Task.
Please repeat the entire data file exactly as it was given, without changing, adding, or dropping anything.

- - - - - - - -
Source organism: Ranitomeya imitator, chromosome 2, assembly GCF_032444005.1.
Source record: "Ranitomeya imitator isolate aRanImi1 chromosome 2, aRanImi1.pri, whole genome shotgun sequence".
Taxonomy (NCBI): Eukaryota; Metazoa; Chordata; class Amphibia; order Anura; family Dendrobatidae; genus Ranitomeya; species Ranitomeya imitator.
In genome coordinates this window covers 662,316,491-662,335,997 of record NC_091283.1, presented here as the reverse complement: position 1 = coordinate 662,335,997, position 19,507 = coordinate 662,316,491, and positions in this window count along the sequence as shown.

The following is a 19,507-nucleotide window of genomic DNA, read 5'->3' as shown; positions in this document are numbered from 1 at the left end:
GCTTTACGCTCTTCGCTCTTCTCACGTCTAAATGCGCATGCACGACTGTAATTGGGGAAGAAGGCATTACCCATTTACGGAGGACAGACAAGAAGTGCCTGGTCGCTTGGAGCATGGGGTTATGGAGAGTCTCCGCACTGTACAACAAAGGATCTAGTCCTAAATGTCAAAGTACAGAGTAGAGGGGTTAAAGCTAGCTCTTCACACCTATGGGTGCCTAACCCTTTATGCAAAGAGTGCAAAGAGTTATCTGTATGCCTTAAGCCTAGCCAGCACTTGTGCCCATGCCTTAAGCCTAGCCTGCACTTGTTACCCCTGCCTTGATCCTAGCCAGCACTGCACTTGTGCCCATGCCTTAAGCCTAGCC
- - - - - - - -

Source organism: Ranitomeya imitator, chromosome 2, assembly GCF_032444005.1.
Source record: "Ranitomeya imitator isolate aRanImi1 chromosome 2, aRanImi1.pri, whole genome shotgun sequence".
Taxonomy (NCBI): Eukaryota; Metazoa; Chordata; class Amphibia; order Anura; family Dendrobatidae; genus Ranitomeya; species Ranitomeya imitator.
In genome coordinates this window covers 662,316,491-662,335,997 of record NC_091283.1, presented here as the reverse complement: position 1 = coordinate 662,335,997, position 19,507 = coordinate 662,316,491, and positions in this window count along the sequence as shown.

The following is a 19,507-nucleotide window of genomic DNA, read 5'->3' as shown; positions in this document are numbered from 1 at the left end:
GCTTTACGCTCTTCGCTCTTCTCACGTCTAAATGCGCATGCACGACTGTAATTGGGGAAGAAGGCATTACCCATTTACGGAGGACAGACAAGAAGTGCCTGGTCGCTTGGAGCATGGGGTTATGGAGAGTCTCCGCACTGTACAACAAAGGATCTAGTCCTAAATGTCAAAGTACAGAGTAGAGGGGTTAAAGCTAGCTCTTCACACCTATGGGTGCCTAACCCTTTATGCAAAGAGTGCAAAGAGTTATCTGTATGCCTTAAGCCTAGCCAGCACTTGTGCCCATGCCTTAAGCCTAGCCTGCACTTGTTACCCCTGCCTTGATCCTAGCCAGCACTGCACTTGTGCCCATGCCTTAAGCCTAGCC